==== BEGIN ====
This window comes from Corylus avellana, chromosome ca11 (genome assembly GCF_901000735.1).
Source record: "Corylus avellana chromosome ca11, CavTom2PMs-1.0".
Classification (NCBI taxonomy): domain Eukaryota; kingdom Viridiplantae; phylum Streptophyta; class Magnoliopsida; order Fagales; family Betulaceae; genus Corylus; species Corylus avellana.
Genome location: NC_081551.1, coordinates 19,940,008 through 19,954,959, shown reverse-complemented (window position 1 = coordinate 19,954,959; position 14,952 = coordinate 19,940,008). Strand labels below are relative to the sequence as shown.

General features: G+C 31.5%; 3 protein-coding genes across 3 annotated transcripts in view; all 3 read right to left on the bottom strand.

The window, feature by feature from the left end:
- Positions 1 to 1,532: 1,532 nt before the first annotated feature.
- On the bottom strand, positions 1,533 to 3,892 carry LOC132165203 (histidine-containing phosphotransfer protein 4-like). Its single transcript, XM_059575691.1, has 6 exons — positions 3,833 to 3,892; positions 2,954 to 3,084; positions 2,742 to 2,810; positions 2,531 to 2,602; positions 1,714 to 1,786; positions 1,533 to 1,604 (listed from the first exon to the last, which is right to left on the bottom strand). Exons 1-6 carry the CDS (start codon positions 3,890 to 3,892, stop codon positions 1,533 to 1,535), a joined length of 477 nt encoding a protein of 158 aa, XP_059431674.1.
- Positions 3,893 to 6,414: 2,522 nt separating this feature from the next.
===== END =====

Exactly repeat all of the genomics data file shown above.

This window comes from Corylus avellana, chromosome ca11 (genome assembly GCF_901000735.1).
Source record: "Corylus avellana chromosome ca11, CavTom2PMs-1.0".
Classification (NCBI taxonomy): domain Eukaryota; kingdom Viridiplantae; phylum Streptophyta; class Magnoliopsida; order Fagales; family Betulaceae; genus Corylus; species Corylus avellana.
Genome location: NC_081551.1, coordinates 19,940,008 through 19,954,959, shown reverse-complemented (window position 1 = coordinate 19,954,959; position 14,952 = coordinate 19,940,008). Strand labels below are relative to the sequence as shown.

General features: G+C 31.5%; 3 protein-coding genes across 3 annotated transcripts in view; all 3 read right to left on the bottom strand.

The window, feature by feature from the left end:
- Positions 1 to 1,532: 1,532 nt before the first annotated feature.
- On the bottom strand, positions 1,533 to 3,892 carry LOC132165203 (histidine-containing phosphotransfer protein 4-like). Its single transcript, XM_059575691.1, has 6 exons — positions 3,833 to 3,892; positions 2,954 to 3,084; positions 2,742 to 2,810; positions 2,531 to 2,602; positions 1,714 to 1,786; positions 1,533 to 1,604 (listed from the first exon to the last, which is right to left on the bottom strand). Exons 1-6 carry the CDS (start codon positions 3,890 to 3,892, stop codon positions 1,533 to 1,535), a joined length of 477 nt encoding a protein of 158 aa, XP_059431674.1.
- Positions 3,893 to 6,414: 2,522 nt separating this feature from the next.